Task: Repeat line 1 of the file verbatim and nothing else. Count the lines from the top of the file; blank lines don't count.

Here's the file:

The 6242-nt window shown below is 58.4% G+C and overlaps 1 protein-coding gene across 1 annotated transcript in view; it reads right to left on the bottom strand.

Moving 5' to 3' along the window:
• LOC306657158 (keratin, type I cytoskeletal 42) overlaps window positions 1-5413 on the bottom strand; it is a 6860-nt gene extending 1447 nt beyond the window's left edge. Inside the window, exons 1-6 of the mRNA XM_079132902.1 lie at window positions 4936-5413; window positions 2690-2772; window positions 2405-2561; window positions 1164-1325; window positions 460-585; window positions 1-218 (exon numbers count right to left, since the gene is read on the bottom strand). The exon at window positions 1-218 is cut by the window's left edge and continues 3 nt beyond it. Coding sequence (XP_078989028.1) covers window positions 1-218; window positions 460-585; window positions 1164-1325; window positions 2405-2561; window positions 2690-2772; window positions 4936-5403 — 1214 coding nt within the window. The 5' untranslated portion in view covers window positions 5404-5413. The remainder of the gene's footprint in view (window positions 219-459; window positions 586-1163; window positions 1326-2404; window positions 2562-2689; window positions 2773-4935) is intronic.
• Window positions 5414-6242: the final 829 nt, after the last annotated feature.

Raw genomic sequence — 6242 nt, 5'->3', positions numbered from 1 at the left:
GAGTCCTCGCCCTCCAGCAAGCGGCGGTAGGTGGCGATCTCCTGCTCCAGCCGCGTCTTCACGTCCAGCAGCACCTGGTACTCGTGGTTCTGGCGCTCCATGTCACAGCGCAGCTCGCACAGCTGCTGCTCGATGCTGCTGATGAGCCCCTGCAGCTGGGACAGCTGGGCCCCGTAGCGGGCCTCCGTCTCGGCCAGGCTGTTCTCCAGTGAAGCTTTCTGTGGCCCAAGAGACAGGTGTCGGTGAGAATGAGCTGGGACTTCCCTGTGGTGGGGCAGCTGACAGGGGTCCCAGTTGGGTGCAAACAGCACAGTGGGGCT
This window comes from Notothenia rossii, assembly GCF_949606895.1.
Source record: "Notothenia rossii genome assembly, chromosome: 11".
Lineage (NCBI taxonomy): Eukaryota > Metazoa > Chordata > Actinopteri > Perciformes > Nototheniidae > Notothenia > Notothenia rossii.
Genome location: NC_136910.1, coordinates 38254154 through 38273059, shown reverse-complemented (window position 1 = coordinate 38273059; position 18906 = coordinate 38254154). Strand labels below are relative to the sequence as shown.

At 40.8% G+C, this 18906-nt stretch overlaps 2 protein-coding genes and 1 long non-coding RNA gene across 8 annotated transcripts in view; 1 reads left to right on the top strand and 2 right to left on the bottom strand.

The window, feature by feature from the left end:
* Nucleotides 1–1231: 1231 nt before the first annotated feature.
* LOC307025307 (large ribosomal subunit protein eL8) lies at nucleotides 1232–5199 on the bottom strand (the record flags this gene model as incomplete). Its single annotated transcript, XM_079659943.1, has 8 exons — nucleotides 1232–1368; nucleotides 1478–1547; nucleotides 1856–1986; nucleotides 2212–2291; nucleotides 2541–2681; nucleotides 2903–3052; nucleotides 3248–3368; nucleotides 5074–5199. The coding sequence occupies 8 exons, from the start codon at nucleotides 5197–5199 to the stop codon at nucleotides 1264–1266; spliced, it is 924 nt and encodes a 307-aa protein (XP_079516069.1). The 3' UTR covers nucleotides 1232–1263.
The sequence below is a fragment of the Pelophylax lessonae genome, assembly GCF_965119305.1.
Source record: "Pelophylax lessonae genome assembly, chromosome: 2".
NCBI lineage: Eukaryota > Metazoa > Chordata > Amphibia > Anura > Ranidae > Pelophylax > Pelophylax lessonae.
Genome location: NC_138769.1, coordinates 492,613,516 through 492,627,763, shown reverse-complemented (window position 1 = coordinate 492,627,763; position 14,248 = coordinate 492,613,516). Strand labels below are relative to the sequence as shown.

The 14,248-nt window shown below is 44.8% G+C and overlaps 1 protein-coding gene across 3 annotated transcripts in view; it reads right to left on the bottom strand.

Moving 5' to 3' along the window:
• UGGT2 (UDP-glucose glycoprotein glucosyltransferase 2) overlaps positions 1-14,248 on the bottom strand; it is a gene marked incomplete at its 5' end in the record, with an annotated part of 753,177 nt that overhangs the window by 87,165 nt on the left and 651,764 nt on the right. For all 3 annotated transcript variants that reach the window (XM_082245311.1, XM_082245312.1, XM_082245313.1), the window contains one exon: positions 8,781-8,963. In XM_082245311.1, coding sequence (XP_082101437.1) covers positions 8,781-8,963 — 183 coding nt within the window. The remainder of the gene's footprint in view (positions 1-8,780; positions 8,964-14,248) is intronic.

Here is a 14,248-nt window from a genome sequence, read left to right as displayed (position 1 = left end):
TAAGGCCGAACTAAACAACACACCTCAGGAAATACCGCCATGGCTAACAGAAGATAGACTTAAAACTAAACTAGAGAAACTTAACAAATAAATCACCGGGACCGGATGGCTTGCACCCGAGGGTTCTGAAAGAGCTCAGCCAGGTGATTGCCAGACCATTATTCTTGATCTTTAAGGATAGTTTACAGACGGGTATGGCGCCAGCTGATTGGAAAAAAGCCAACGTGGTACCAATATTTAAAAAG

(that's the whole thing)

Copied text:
The 6242-nt window shown below is 58.4% G+C and overlaps 1 protein-coding gene across 1 annotated transcript in view; it reads right to left on the bottom strand.